Tuesday, 25 November 2008

Warren's puts

There is a very nice post on Financial Crookery about Warren Buffett's written puts.
Let us assume that BRK sold $40bn notional 20 year puts (over 4 indices) in 2006-2007 at an average equivalent S&P 500 level of 1400. At the prevailing swap rate and dividend yields, and implied volatility of around 24%, this would have realised premia of approximately $4.5bn, close enough to the premia actually received not to worry too much about the exact details of the transactions.

The undiscounted future value of this liability, ie the fair value expectation of payment in 2027, is presently around $19bn. (At the money long dated volatility has expanded to 38%; this option now is well in the money and the skewed volatility for 1400 strike is more like 33%). The present value of this liability, before the impact of credit spreads, is around $10bn using the current swap curve.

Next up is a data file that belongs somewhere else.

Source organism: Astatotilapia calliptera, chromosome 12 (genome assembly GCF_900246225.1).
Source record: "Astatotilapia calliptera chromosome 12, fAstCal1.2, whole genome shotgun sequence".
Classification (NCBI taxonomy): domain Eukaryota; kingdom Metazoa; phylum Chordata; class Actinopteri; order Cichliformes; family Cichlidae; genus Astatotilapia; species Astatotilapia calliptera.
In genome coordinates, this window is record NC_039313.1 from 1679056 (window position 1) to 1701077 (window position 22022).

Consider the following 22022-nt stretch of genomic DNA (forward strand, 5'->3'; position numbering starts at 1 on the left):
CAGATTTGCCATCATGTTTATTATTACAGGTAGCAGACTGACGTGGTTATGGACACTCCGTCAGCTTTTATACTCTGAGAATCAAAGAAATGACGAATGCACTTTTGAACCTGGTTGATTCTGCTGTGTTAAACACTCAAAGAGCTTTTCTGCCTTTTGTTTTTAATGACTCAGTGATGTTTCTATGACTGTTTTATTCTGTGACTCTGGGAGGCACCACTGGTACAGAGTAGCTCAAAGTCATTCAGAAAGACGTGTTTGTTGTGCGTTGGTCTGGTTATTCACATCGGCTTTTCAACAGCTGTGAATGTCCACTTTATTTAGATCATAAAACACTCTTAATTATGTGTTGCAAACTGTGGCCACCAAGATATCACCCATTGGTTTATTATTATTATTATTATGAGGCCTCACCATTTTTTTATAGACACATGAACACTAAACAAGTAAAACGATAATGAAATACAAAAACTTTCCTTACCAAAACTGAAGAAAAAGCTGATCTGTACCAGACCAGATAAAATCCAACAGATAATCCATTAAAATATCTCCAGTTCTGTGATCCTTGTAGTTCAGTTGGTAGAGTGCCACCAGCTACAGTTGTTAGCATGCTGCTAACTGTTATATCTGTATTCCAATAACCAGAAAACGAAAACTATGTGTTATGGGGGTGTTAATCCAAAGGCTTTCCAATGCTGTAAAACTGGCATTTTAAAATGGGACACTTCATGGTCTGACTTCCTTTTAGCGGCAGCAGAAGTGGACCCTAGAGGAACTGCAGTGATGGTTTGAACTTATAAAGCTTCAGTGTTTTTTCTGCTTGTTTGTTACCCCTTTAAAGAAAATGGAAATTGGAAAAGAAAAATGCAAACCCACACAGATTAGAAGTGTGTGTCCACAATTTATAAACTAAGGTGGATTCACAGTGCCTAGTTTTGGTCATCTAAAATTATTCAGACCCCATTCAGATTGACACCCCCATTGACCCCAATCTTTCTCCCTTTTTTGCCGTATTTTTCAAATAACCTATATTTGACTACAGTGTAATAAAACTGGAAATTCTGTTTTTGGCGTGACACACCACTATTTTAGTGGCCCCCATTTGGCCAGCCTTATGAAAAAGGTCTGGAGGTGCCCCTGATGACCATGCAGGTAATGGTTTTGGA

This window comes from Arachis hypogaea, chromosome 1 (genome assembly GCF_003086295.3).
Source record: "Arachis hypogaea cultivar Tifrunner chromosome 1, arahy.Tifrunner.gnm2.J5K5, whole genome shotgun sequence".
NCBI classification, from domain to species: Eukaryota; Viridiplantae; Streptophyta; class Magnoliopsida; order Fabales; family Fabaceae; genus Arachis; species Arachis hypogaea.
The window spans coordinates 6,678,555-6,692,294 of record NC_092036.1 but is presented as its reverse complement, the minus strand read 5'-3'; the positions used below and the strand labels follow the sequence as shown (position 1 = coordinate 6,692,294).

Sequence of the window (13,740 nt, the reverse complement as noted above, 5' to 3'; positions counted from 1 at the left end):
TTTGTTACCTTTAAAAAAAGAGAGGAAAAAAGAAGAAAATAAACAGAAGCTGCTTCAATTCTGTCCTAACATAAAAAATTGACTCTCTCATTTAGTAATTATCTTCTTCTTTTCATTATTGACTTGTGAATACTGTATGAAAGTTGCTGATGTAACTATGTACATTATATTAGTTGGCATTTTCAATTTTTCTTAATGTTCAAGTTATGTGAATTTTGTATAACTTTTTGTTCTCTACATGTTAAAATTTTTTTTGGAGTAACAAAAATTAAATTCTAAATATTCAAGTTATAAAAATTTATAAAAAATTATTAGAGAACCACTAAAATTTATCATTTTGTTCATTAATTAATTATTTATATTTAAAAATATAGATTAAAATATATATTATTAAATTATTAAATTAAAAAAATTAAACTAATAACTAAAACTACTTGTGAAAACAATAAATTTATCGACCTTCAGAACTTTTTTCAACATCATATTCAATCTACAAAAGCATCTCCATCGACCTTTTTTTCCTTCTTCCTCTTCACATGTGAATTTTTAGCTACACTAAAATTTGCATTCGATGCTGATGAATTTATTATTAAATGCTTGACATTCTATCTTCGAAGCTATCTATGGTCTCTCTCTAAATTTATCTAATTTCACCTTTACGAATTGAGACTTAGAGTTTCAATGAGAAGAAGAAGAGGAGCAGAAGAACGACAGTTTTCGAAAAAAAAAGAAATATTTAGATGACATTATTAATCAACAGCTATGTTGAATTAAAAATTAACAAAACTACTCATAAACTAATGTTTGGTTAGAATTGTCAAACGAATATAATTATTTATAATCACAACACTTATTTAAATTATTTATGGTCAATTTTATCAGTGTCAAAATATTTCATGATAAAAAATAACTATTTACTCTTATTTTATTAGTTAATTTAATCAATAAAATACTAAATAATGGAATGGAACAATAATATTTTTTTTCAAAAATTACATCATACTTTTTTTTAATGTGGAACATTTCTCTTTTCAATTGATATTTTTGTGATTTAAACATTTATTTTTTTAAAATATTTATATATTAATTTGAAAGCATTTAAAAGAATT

So far, so simple. But this valuation does not take account of the credit spread of the writer of the put...
[The writer then goes on to estimate the credit effect and to speculate on whether BRK uses such credit-effected prices for its own mark to market. My reading of FAS 157/159 is not only that it can but that it must.]

The only issue I might take issue with it is that the article uses Black Scholes with vols that seem rather low (33%) to value Warren's 18 year puts. These are far out of the money forward, and I am always a bit nervous about using Black Scholes for long-dated OTM puts - my guess would be that different process-theoretic assumptions would increase the value of the position (i.e. increase Warren's loss). Kudos to Goldman though for buying these options: all that downside vol in size must make hedging their index books fun at the moment.

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